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What happened to nature?
Olena {The Wizard}
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Immortal since Aug 5, 2009
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    How to Read?
    I've been reading a lot lately, but unable to actually finish as much of that as I want.
    Sometimes I just move on to the next, or whatever is important at that time. Sometimes it's just because I get too busy. But actually the dilemma is that some of this material is very dense, and it's hard for me to get through.

    For example I had to put down "Elegant Universe" because I got to a point where I just couldn't understand what Greene was talking about anymore — the math & physics were above my ability to imagine coherently.
    Then last night, I was reading Adorno and, excuses aside, there were some pages that I had to re-read ~5 times before I felt like I understood it well enough to be able to "teach". I find myself unable to concentrate, or just getting so lost in "detail" words that 5 re-readings later I realize that the main idea is something SO simple... too simple for so much effort.

    Anyway it's very frustrating. I was hoping you all might have some tips how to read not only comprehensively but quickly.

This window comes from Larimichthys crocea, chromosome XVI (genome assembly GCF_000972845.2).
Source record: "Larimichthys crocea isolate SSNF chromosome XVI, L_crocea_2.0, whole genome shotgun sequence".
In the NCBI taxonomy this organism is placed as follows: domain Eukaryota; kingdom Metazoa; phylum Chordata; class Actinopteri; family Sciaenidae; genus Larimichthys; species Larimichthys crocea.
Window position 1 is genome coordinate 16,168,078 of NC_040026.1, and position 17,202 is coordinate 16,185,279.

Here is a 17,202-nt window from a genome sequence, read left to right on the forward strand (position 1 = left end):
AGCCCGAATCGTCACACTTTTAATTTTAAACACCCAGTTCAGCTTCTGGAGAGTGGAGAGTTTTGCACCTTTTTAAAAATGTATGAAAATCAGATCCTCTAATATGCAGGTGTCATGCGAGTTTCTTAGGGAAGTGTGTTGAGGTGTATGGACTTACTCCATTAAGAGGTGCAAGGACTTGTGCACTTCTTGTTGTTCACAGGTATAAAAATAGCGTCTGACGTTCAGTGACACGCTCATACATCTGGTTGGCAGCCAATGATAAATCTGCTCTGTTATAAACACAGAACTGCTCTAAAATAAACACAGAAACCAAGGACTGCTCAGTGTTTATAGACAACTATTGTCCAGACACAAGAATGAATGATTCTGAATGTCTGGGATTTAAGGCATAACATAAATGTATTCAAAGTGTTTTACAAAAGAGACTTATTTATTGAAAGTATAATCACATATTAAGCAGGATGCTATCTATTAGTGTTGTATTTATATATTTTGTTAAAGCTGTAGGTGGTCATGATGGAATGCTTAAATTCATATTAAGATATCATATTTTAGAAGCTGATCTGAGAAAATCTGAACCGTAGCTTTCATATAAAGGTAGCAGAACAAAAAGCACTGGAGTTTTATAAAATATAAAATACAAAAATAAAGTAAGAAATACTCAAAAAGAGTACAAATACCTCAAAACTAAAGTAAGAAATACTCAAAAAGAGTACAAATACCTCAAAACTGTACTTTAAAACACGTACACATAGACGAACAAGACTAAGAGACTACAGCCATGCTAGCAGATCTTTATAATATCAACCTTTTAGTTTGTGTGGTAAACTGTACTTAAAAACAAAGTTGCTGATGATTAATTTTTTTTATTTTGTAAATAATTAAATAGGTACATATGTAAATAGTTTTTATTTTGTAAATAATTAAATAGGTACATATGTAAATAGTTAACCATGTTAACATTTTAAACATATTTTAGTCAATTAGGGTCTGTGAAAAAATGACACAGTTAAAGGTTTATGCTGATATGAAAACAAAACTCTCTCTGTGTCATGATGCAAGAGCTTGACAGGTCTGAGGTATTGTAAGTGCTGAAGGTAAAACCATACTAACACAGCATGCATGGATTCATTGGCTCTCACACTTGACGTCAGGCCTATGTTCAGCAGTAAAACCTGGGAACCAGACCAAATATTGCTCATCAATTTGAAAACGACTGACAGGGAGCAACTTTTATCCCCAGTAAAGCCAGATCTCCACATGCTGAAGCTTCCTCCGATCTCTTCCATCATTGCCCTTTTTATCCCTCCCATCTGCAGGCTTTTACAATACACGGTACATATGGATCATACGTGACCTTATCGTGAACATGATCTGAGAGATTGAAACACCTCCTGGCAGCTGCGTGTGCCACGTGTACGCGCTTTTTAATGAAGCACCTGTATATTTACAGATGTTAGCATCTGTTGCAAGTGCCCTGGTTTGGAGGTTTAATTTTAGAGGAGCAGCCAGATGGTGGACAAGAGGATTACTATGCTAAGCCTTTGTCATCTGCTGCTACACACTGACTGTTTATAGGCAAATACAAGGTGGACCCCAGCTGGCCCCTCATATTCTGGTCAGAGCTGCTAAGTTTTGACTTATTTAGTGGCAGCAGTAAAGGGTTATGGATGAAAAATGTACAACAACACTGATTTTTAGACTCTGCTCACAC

Tue, Mar 9, 2010  Permanent link

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    sjef     Tue, Mar 9, 2010  Permanent link
    There's always a trade-off between speed & comprehension, the trick is to adapt your reading style to suit the purpose. I recommend finding a copy of this old book:




    MonseigneurBienvenu     Tue, Mar 9, 2010  Permanent link
    I have to deal a lot with texts where people are just muffling, chucking concepts, rephrasing their every thought several times, going off on one and making logical loopy loops. Such people are mainly judges and eccentric academics, but also include high profile physicists (to take a science example that first comes to mind from experience), where their excuse is simpler: you do not know enough (or another one I encounter a lot: 'I can write page-long sentences, but have not mastered commas just yet'). I found that after years of reading such material, it just becomes very easy - you begin to spot a whirlwind coming up, so you slow down and read every group of words carefully, stopping and imagining what exactly it says before moving on to the next small bit. That way you may not need to read the text twice, or if you do - you'd read it second time quickly, just to confirm the overall picture.

    Another approach is this - read the text quickly first, trying to imagine the overall idea and main patterns of thought and then read slowly - this way you have the benefit of knowing in advance which areas you can simply skim, and which you ought to grace with an understanding.